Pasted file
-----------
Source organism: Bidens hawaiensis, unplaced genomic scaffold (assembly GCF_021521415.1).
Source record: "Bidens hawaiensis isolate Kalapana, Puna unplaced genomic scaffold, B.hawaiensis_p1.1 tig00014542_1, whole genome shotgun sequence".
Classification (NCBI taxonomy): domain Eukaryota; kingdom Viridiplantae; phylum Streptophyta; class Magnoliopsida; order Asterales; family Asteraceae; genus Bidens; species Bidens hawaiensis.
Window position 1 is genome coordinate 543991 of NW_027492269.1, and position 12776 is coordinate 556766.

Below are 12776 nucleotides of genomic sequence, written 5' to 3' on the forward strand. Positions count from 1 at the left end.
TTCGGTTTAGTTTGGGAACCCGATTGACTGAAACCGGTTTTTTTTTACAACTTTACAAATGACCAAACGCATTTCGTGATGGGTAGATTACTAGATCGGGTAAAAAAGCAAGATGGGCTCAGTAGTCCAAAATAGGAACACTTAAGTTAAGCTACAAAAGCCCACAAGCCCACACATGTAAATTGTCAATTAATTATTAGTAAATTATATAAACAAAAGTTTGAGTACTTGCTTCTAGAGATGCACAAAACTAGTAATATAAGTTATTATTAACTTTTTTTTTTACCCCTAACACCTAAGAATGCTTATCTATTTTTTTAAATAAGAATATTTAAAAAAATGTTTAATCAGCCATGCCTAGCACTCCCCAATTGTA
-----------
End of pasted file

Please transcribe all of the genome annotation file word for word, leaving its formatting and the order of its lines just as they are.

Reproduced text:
Source organism: Bidens hawaiensis, unplaced genomic scaffold (assembly GCF_021521415.1).
Source record: "Bidens hawaiensis isolate Kalapana, Puna unplaced genomic scaffold, B.hawaiensis_p1.1 tig00014542_1, whole genome shotgun sequence".
Classification (NCBI taxonomy): domain Eukaryota; kingdom Viridiplantae; phylum Streptophyta; class Magnoliopsida; order Asterales; family Asteraceae; genus Bidens; species Bidens hawaiensis.
Window position 1 is genome coordinate 543991 of NW_027492269.1, and position 12776 is coordinate 556766.

Below are 12776 nucleotides of genomic sequence, written 5' to 3' on the forward strand. Positions count from 1 at the left end.
TTCGGTTTAGTTTGGGAACCCGATTGACTGAAACCGGTTTTTTTTTACAACTTTACAAATGACCAAACGCATTTCGTGATGGGTAGATTACTAGATCGGGTAAAAAAGCAAGATGGGCTCAGTAGTCCAAAATAGGAACACTTAAGTTAAGCTACAAAAGCCCACAAGCCCACACATGTAAATTGTCAATTAATTATTAGTAAATTATATAAACAAAAGTTTGAGTACTTGCTTCTAGAGATGCACAAAACTAGTAATATAAGTTATTATTAACTTTTTTTTTTACCCCTAACACCTAAGAATGCTTATCTATTTTTTTAAATAAGAATATTTAAAAAAATGTTTAATCAGCCATGCCTAGCACTCCCCAATTGTA